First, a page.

This feature I think would go along way, say you have a Input Action to open and close your inventory within your character or player controller and you want to lock the game input but you don’t want to lock all inputs within your blueprint because some are used for UI events? you should be able to just tick the inputs you want to be able to Override this lock.
feel free to comment and leave your feedback, I’m hopping a Epic Dev sees the reason in this feature and how useful it would be.
Honestly this isn’t really a good idea because a “locked” UI state is actually far more complex than it seems at first. If it’s exactly what you want though, and your menu pauses the game, there are a couple of ways to do this. In BP when you add an input event you can select it and tick “Enabled when Paused” (Or something like that). But usually what you do is have “Set Input Mode UI Only” (Or Game and UI) and have your widgets handle your input directly.
Now from there there are again several things you can do because widgets take the raw key and axis input, not your actions.What we do in our project is have one master widget that a) keeps track of a window stack of other widgets to know to whom to route any user input and b) receives all the inputs, does stuff like deadzone filtering etc. then maps that input to a “UI Action” (Just a big enum of all valid UI actions that we have) and forwards that to whichever widget is on top of our window stack. So our widgets just override this “On UI Event” function and implement the logic.There is more finesse to it than this of course (mostly having to deal with overcoming UE4’s widget focusing circus) but the main takeaway is that you want to process your raw inputs as early as possible in a centralized location then send events to the rest of your UI.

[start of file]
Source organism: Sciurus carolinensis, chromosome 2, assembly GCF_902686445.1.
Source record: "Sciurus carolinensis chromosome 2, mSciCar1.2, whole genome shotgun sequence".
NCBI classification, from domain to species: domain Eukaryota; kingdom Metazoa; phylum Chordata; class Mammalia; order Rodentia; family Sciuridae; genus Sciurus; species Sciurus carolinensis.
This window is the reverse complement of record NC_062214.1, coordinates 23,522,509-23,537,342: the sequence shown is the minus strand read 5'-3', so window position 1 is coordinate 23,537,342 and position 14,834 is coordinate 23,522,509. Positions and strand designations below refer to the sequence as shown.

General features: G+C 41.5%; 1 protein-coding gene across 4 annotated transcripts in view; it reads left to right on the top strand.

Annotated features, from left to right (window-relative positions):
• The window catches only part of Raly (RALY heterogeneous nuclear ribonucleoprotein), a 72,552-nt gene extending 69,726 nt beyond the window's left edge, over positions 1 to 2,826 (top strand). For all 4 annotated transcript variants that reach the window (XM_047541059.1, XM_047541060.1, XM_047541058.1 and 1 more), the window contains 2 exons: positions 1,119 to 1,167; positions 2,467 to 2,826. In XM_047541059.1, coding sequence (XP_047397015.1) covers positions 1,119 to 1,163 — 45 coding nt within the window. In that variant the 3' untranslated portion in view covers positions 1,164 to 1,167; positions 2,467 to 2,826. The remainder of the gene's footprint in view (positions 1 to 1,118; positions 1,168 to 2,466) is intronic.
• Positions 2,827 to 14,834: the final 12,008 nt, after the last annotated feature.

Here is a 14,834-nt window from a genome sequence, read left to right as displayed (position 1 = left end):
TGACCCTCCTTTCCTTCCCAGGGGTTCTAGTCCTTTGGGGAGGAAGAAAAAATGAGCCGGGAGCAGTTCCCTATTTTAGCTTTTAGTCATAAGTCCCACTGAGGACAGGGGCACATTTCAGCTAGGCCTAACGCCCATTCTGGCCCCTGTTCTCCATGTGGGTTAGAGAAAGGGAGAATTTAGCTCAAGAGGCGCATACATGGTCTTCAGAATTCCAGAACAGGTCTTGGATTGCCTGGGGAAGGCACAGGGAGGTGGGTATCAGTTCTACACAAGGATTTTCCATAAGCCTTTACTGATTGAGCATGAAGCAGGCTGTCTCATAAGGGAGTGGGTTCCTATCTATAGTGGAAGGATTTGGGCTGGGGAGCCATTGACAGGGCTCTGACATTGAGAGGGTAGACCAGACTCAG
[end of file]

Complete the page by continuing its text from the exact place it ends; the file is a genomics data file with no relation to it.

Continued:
I don’t see it being complex its just overriding a command similar to what the other override does when paused, my inventory doesn’t pauses the game and setting it to Game Or UI isn’t a solution not when 95% of your action inputs aren’t for the UI, yes you can do it the messy way and override it in UMG but thats a huge mess if you have a lot of widgets and each one takes the focus and you would need to override the same input for all these widgets, using a interface or call back isn’t a great solution more a work around.
No it’s actually the exact solution and I just explained how to overcome the “lot of widgets and each one takes focus and you need to override the same input for all these widgets”. Only handle all of that in a master widget, then convert that input into an action which you then pipe down to whatever widget is currently “active”. You can either make your own widget stack system to keep track which widget is currently active or you can wrangle the widget focus system, that one is up to you.